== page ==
The car manufacturing company will have a lot of movable and immovable assets that must be managed along with the people that provide services for the types of machinery and equipment. For that purpose, they can use SAP applications like S/4HANA Asset Management & Field Service Management.

And finally, running a car factory and manufacturing cars is no easy job. It requires highly skilled Project managers and project management tools. For this purpose, they can use SAP applications like SAP Portfolio & Project Management, SAP Product Lifecycle Costing, SAP Commercial Project Management & SAP Engineering Control Centre.

If you look at the SAP Training & Certification Centre, you will see training courses categorised into these eight categories that I just talked about. Depending on your interest, you can enrol in any of these courses, take the exam and get certified. If you ask me which of these are in high demand, my personal opinion is that S/4HANA Procurement, SAP Transport Management, SAP Extended Warehouse Management & SAP Supply Chain Planning are the highly in-demand areas.

Thank you and I will talk to you in another blog.

P.S. Check out my course on Udemy – “Introduction to SAP – The Complete Package for Beginners

Introduction to SAP Cloud ALM (SAP CALM)

Hello friends, welcome back to my blog. In this post, we will discuss SAP Cloud ALM, also called SAP CALM.

Introduction to SAP Cloud ALM – YouTube video


When SAP released CALM, people asked if it was just a Solution Manager that is hosted in the cloud. The answer is no.

SAP CALM is a cloud application built by SAP from scratch and it is hosted on SAP BTP which stands for Business Technology Platform. If you want to learn more about SAP BTP, please check out my blog here.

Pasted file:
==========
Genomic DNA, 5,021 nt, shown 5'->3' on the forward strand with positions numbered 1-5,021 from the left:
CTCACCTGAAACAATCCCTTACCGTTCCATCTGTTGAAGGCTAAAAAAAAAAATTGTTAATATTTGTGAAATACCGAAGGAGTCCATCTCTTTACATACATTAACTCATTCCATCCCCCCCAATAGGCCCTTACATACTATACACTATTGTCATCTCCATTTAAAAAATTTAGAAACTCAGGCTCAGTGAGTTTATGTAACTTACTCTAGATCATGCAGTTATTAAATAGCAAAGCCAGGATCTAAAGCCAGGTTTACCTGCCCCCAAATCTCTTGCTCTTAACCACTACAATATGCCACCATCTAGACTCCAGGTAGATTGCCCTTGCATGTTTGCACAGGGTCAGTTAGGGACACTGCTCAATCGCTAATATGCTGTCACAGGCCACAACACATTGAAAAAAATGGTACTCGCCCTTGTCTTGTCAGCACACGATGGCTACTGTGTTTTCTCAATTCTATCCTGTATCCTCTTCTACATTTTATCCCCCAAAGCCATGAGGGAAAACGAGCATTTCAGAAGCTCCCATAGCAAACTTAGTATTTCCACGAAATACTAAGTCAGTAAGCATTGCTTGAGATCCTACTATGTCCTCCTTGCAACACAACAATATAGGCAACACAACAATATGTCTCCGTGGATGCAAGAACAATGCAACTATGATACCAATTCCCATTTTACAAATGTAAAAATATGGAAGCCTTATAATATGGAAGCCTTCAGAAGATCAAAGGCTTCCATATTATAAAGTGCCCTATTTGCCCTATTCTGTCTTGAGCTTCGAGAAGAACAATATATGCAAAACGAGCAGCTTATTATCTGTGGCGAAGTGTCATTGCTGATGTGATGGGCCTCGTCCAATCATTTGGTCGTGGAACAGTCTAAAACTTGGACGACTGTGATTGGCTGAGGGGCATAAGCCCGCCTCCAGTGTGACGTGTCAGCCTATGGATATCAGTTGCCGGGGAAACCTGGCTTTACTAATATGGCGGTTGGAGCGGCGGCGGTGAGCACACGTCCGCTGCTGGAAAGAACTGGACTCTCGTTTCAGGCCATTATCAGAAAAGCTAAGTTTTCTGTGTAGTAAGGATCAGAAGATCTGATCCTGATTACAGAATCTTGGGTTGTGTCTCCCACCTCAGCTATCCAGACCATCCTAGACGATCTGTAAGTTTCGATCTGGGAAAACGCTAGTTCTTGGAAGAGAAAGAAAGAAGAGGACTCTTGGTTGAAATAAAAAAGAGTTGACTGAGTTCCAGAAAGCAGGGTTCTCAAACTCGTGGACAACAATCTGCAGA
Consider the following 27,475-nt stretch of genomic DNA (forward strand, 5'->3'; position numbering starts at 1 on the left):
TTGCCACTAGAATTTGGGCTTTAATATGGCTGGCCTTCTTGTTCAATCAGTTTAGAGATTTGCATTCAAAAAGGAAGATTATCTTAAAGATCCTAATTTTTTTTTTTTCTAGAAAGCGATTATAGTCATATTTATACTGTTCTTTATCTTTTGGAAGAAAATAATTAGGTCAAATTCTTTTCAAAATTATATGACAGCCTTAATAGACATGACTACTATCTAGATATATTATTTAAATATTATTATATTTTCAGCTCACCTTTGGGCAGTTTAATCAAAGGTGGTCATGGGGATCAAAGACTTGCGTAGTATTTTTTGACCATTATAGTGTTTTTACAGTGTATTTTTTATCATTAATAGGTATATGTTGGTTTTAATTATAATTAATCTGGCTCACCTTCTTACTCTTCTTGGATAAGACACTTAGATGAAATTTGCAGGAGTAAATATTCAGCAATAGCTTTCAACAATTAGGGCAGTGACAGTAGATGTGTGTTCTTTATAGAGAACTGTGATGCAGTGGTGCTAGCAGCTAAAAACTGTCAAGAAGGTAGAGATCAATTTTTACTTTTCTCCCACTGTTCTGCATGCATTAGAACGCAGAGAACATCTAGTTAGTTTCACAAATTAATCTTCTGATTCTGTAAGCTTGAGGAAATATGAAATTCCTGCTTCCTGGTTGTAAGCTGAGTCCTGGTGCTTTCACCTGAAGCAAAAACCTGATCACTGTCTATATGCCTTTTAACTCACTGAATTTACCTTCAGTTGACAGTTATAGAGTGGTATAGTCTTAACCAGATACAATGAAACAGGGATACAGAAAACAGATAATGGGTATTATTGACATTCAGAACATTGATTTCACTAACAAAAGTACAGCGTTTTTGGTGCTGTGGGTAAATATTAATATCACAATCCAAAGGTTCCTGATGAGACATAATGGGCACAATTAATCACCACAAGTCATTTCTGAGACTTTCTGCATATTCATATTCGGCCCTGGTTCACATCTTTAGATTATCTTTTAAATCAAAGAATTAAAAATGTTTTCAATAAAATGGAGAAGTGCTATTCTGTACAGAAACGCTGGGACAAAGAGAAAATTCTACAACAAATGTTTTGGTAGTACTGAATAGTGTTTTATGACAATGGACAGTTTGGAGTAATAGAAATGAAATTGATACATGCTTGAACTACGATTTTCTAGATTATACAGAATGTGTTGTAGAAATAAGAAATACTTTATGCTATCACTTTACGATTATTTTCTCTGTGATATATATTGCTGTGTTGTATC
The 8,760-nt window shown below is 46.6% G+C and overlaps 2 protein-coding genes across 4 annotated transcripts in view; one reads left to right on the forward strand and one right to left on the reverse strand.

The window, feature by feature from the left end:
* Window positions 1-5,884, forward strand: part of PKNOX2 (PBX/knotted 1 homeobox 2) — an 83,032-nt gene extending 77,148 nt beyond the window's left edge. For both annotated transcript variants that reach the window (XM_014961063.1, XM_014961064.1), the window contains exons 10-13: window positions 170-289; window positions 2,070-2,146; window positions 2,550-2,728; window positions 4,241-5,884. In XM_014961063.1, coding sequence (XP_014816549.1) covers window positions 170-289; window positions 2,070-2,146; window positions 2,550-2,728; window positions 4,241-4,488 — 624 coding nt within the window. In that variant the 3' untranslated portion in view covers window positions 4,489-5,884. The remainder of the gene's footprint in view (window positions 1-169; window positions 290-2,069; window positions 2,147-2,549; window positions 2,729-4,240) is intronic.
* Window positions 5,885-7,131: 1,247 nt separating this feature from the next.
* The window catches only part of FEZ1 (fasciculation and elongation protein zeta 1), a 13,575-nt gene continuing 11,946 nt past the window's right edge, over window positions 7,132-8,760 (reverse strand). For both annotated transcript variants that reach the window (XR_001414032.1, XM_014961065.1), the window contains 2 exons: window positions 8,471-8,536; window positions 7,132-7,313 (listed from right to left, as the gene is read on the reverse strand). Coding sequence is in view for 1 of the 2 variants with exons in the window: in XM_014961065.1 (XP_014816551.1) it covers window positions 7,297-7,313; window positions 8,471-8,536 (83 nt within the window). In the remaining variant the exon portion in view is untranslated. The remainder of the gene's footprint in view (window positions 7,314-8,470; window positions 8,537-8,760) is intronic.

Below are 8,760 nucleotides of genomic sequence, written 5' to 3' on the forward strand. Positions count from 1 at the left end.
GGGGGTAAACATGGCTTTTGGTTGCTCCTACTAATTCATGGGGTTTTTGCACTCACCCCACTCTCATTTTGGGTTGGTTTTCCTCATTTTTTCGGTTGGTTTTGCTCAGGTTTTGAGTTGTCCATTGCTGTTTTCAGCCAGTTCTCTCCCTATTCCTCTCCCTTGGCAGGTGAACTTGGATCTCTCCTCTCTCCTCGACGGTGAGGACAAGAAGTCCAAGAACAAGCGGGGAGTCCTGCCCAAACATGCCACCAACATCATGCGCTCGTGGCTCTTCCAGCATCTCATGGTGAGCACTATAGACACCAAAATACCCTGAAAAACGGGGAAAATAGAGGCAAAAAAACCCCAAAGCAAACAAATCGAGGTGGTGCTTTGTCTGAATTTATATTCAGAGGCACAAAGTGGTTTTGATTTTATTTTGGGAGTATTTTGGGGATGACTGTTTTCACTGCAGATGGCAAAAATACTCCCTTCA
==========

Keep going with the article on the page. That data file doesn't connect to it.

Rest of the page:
So, it is not a Solution Manager that is hosted on the cloud. SAP claims CALM to have a better user experience, open APIs, cost-effective, simple & easy to configure and use.

What is ALM? or Application Lifecycle Management?

Before we get into the details about CALM, let’s take a quick look at what is Application Lifecycle Management.

ALM software consists of tools and processes that help to manage the lifecycle of a software product from product design up until the end of its life.

The lifecycle of a software product consists of different phases like requirements gathering, building, testing, deploying and operating.

So ALM software provides us with tools that can help us manage all these different phases of a software product. In other words, it can be called the software that is used to manage the development and operation of other software.

SAP Solution Manager was the famous ALM tool that was offered by SAP to its customers. It is free of cost and has got a whole lot of functionalities like application operations, business process operations, data volume management, test management, project management, change control management, process management, IT service management and much more.

But the problem with Solution Manager was it became very complex to configure these functionalities and maintain them on an ongoing basis. It was an on-premise application, so it requires resources to install, configure and maintain it which in turn costs money for the customers.

Customers were actually asking SAP for a long time to create a cloud-based ALM tool that can replace Solution Manager.

Finally, SAP has done exactly that.

As I mentioned before, SAP Cloud ALM is a cloud application. So the application is installed and maintained by SAP from a technical perspective. Right away, that makes it attractive to the customers as they don’t have to spend money installing and maintaining it.

SAP has also promised that it has made Cloud ALM, simple to configure and easy to use. So let us assume it is not as complex as Solution Manager to configure and make things work which makes it even more attractive for the customers.

So, does that mean Cloud ALM is the future? That is absolutely right. In the recently held SAP ALM summit, SAP confirmed that the Solution Manager will be supported until 2027 which means it will concentrate its effort on developing Cloud ALM going forward.

I have made a YouTube video about Solution Manager as well. Please check it out here

SAP Cloud ALM Functionalities

Its functionalities are divided mainly into two categories which are Cloud ALM for implementation and Cloud ALM for operations.